FRANKFURT: Theo Zwanziger’s resignation as president of the Deutscher Fussball-Bund, the German football federation, is apparently being rushed forward to Friday, March 2.

The sportsmagazine Kicker is reporting that an extraordinary meeting of the DFB Council has been summoned for that date to ratify the handover from Zwanziger to current general secretary Wolfgang Niersbach.

Zwanziger, whose original decision to stand down next October was surprise enough, said: “After considering the entire situation, I have come to the conclusion that it is better for the DFB and also for me, personally, to resolve the situation at the head of the federation as soon as possible.”

Informal discussions behind the scenes over the past month led to the conclusion that the DFB’s position within FIFA and UEFA, and in negotiations with the German league, would have been weakened by a power failure.

Zwanziger took over as president in the wake of Germany’s successful hosting of the 2006 World Cup. In fact he had effectively ousted long-serving predecessor Gerhard Mayer-Vorfelder in 2005 but ‘MV’ was kept on as joint president in a diplomatic gesture acknowledging his service to the domestic game.

He became a member of the FIFA executive committee at the start of June as a representative of the European federation in succession to Franz Beckenbauer and has been appointed by the world federation to lead the diplomatically delicate task of a statutes revision.

However his DFB reign has been marked by a potentially damaging row with Joachim Low over the renewal of the coach’s contract in the run-up to the 2010 World Cup finals and a string of refereeing scandals including, most recently, allegations of officials evading taxes.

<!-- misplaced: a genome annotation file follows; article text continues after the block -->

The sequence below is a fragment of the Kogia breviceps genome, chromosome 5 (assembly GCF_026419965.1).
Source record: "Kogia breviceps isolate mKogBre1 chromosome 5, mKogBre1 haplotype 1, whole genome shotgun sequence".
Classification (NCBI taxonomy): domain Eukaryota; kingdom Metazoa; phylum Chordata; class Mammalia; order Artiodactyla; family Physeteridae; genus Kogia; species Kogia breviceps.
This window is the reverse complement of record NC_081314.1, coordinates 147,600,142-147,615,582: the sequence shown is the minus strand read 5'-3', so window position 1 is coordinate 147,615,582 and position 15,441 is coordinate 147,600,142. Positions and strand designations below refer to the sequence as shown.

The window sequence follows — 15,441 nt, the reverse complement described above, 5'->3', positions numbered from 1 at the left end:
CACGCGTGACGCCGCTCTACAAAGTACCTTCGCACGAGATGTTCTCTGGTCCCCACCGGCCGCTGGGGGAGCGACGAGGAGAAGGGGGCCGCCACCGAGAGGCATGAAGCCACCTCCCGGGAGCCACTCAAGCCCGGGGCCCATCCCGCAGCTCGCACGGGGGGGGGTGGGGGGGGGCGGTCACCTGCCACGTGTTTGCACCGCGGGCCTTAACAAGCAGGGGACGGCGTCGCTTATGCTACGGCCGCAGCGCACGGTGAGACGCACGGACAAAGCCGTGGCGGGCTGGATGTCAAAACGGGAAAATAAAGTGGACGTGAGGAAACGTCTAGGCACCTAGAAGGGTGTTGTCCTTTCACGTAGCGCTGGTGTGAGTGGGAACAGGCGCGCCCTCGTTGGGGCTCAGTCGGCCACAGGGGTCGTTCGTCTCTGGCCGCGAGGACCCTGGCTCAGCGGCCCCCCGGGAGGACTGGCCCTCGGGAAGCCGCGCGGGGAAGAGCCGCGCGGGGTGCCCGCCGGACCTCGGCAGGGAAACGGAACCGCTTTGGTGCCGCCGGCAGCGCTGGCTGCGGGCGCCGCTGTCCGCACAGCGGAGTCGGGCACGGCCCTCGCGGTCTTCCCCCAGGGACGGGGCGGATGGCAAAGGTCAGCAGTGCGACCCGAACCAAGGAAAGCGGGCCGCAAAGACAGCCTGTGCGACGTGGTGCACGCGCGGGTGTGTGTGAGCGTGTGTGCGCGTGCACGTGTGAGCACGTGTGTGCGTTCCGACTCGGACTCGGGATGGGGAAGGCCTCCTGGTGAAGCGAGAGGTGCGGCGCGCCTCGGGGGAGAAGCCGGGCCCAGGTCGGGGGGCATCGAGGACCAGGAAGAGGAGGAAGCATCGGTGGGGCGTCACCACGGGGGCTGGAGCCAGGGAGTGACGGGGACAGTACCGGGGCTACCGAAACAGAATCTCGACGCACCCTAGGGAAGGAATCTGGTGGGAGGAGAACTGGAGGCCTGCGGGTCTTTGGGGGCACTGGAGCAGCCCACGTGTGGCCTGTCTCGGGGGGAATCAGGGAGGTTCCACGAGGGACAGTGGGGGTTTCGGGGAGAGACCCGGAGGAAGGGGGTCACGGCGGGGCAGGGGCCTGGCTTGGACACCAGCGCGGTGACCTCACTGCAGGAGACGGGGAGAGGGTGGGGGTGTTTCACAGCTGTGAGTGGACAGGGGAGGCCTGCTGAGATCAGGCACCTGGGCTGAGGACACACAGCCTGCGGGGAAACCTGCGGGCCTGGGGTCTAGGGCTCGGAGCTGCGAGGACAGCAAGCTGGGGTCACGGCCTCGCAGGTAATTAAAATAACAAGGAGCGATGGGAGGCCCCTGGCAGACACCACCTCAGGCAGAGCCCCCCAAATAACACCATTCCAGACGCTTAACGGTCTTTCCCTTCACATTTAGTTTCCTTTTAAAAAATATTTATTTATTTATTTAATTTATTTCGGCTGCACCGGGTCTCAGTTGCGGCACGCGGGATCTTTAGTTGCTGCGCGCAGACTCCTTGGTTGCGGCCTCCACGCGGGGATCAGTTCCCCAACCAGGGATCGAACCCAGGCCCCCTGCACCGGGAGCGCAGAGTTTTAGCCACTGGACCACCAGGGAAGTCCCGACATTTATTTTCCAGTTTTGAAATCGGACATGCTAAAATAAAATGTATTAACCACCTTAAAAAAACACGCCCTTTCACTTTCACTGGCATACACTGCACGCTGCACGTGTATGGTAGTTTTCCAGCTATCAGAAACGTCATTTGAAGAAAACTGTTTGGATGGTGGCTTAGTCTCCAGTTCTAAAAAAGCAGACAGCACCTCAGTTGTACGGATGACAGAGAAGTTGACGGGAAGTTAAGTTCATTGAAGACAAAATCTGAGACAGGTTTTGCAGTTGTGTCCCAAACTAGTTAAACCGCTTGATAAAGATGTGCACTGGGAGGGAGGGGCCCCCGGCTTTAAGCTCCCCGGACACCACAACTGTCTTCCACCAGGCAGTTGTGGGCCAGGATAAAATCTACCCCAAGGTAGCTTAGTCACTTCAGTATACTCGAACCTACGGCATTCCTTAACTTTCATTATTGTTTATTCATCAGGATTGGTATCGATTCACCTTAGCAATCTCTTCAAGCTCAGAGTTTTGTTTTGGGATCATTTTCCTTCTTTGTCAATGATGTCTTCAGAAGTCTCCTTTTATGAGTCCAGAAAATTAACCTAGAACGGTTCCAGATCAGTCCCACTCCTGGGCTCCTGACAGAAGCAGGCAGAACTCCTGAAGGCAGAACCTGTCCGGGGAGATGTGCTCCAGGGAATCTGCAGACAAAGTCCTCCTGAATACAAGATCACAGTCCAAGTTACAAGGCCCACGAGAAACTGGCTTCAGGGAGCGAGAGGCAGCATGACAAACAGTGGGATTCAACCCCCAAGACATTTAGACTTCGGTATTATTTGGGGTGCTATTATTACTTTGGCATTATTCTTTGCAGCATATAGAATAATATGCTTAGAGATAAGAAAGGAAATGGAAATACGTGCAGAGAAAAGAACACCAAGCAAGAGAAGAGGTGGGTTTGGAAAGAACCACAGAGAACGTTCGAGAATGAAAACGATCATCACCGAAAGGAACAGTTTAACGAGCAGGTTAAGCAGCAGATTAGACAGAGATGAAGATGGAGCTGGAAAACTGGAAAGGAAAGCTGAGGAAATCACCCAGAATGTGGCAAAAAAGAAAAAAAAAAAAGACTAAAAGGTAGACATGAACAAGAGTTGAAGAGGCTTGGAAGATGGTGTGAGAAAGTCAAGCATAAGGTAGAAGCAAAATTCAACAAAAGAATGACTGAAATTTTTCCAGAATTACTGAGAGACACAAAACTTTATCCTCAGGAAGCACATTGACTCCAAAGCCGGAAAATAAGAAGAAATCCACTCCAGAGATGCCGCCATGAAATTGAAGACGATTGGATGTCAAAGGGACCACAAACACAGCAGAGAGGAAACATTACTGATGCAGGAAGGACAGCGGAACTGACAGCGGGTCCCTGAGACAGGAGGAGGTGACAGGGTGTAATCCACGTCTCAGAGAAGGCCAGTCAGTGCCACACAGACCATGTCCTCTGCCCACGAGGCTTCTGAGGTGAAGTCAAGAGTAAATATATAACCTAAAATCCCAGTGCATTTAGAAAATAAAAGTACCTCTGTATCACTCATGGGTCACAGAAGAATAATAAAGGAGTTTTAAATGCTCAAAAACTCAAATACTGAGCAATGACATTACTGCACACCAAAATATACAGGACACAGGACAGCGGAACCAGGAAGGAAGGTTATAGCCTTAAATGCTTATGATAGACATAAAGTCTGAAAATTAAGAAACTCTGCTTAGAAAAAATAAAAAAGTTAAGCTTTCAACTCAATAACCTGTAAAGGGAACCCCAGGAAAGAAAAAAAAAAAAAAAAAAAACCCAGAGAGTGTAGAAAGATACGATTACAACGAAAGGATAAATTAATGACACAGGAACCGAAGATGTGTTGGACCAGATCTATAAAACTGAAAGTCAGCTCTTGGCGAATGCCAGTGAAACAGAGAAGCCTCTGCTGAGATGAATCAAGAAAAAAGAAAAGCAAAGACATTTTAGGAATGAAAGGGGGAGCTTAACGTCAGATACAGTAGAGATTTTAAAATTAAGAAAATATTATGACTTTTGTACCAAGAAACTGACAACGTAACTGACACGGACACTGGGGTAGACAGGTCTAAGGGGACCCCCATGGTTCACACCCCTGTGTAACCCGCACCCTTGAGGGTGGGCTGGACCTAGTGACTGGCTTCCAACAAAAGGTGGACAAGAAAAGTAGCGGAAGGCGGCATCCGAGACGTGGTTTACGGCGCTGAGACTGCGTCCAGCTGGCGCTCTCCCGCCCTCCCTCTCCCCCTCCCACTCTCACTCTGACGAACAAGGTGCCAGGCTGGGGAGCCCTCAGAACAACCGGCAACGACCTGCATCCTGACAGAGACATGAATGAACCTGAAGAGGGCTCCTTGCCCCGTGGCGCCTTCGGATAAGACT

Zwanziger has been a high-profile critic of the decision by FIFA, in December 2010, to award the 2022 World Cup finals to Qatar.

Niersbach, born on November 30, 1950, in Nettesheim, began on the sports ladder as a journalist who spent 15 years covering football and ice hockey for the Sport-Informations-Dienst agency. He edited the match magazine of Fortuna Düsseldorf Fortuna and then ‘crossed over’ as press chief of the 1988 European Championship finals in Germany. He stayed on with the DFB as official spokesman and media director before becoming vice-president and media director for the 2006 World Cup.

Immediately after the finals Niersbach succeeded Bernd Pfaff as director of the DFB and maintained his steady rise in October 2007 when he was confirmed by the DFB Council as successor to Horst R Schmidt as general secretary – one of the most powerful national positions in European football.